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Electronics manufacturing in the US also has some environmental issues with the materials and processes used. This increases costs and makes it more economical to subcontract.

Visteon (Ford) is gone as well.
 

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From what I remember Chrysler in house parts were mostly high quality and if not the replacements were improved. My Neon exhaust doughnut just out of warranty, the replacement kit was much more beefy, inexpensive and lasted the remaining 6 years that I owned the car. Chrysler has always responded well to my requests. It was different when Daimler ran the show. After I got what I felt was a expensive content deleted Sebring plagued with leaks and very poor climate system and was told this stuff was normal I joined the group that wanted them to go. Some of their legacy still lingers, I find that if you give employees ownership and rewards you get a better product. Its hard to get that from a contractor that gets beat up all the time.
 

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68RT said:
Boeing outsourced a lot of the 787 development to outside vendors and what a nightmare. They are now bringing a lot of that back into the house. Just like Chrysler is doing too.
Yet the reason their planes are catching on fire is 100% engineered in house...and they still refuse to admit their design is fundamentally flawed.
 

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Dave said:
That said, yes, Mercedes then and now has an outsourcing mentality. Fiat has an insourcing mentality.
Not really IMO, the fact is that companies like Magneti Marelli, FPT, ELASIS, and COMAU are all part of the group, but even so you will see that contracts are awarded on a strictly competitive basis (MM just lost a lights contract to Hyunday, for example).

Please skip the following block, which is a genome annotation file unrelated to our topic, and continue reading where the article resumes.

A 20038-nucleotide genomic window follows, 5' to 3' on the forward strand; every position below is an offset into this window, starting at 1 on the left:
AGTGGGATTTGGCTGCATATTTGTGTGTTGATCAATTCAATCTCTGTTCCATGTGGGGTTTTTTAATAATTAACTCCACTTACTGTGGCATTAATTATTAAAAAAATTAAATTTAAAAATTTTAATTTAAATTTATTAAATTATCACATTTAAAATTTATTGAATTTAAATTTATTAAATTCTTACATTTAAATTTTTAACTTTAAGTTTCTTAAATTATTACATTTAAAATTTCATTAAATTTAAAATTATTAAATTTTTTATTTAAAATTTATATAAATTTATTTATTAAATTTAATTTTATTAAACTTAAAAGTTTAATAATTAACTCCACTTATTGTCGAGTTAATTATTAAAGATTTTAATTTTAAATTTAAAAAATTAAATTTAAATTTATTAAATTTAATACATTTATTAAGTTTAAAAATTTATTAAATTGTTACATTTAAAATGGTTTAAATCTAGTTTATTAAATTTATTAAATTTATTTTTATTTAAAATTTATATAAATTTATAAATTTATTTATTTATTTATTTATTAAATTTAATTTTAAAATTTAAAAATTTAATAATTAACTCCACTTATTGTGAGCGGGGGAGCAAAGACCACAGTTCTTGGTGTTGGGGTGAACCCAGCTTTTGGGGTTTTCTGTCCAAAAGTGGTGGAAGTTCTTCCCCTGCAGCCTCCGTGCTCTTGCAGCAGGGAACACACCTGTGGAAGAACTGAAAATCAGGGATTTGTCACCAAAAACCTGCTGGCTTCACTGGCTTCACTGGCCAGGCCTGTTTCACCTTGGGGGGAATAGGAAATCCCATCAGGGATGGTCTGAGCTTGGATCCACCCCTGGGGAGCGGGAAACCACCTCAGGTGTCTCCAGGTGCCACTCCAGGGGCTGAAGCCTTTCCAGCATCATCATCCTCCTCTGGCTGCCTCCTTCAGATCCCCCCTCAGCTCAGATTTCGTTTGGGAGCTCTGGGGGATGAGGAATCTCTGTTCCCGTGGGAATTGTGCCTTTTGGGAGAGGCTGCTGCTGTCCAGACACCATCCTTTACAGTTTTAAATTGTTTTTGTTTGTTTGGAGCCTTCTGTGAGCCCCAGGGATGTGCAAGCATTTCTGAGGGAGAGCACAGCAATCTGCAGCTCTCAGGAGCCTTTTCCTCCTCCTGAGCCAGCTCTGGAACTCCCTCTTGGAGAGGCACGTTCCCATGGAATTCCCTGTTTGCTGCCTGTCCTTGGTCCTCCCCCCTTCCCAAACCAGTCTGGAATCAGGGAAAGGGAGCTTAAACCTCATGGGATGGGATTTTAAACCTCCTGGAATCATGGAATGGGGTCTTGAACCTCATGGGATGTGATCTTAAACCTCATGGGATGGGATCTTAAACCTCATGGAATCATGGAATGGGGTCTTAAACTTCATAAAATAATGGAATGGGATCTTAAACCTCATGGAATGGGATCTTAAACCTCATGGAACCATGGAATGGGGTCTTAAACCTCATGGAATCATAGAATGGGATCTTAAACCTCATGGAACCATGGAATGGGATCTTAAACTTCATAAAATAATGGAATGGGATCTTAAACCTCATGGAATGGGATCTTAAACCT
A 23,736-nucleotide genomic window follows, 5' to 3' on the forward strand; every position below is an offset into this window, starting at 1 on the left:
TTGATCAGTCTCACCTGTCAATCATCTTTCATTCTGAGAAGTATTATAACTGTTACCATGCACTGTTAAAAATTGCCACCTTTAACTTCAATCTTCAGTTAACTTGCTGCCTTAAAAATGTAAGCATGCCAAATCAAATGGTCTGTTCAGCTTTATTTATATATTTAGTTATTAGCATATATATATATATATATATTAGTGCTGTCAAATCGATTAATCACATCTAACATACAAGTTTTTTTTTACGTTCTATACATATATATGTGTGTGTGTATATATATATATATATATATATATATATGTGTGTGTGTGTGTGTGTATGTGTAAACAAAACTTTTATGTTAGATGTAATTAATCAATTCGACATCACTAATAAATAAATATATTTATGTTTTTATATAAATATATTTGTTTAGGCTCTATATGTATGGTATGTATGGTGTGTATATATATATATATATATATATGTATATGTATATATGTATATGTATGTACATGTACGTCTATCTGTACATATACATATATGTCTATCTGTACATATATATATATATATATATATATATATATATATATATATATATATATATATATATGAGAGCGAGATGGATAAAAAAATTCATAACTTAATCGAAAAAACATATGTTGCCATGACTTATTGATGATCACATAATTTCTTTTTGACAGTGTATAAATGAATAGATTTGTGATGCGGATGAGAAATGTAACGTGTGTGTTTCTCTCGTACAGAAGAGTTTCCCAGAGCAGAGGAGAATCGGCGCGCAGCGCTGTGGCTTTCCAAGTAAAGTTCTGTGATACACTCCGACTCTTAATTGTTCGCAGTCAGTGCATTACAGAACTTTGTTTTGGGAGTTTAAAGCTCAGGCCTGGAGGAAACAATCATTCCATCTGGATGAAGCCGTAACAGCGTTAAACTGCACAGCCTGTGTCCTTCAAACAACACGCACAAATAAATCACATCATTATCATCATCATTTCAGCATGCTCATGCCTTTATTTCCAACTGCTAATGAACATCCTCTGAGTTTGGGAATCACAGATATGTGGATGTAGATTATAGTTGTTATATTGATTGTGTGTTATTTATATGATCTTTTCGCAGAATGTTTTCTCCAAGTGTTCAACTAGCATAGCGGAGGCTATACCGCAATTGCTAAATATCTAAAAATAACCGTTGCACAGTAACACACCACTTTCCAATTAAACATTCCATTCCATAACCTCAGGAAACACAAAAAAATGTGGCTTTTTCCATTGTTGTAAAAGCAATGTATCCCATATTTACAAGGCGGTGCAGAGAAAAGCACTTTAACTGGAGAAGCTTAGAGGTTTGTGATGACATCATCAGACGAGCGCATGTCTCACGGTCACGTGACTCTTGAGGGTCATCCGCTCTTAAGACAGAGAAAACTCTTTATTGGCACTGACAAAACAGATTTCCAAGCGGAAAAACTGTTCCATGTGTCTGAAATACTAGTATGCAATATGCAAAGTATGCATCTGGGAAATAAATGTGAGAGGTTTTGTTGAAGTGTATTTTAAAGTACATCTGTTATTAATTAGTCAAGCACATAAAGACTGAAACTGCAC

The Multiair component for example isn't manufactured in-house, but outsourced.
IF they can't find a supplier that bids within the budget or spec parameters, then they will go in-house.
 

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RVC said:
Not really IMO, the fact is that companies like Magneti Marelli, FPT, ELASIS, and COMAU are all part of the group, but even so you will see that contracts are awarded on a strictly competitive basis (MM just lost a lights contract to Hyunday, for example).
The Multiair component for example isn't manufactured in-house, but outsourced.
IF they can't find a supplier that bids within the budget or spec parameters, then they will go in-house.
I can see both sides of the issue, but I lament the passing of the engineering brain trust which was lost at Air Temp, New Process and Detroit Axle. Those were Chrysler stalwarts which led the industry and set the bar for others to follow. GM, Ford Jeep and International all used New Process transfer cases back in the day and up til Daimler spun off New Venture.
 

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MoparNorm said:
I can see both sides of the issue, but I lament the passing of the engineering brain trust which was lost at Air Temp, New Process and Detroit Axle. Those were Chrysler stalwarts which led the industry and set the bar for others to follow. GM, Ford Jeep and International all used New Process transfer cases back in the day and up til Daimler spun off New Venture.
that my friend, I wholerheartedly agree with.
 

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Actually, the whole insourcing/outsourcing for many industries comes and goes with the economic conditions.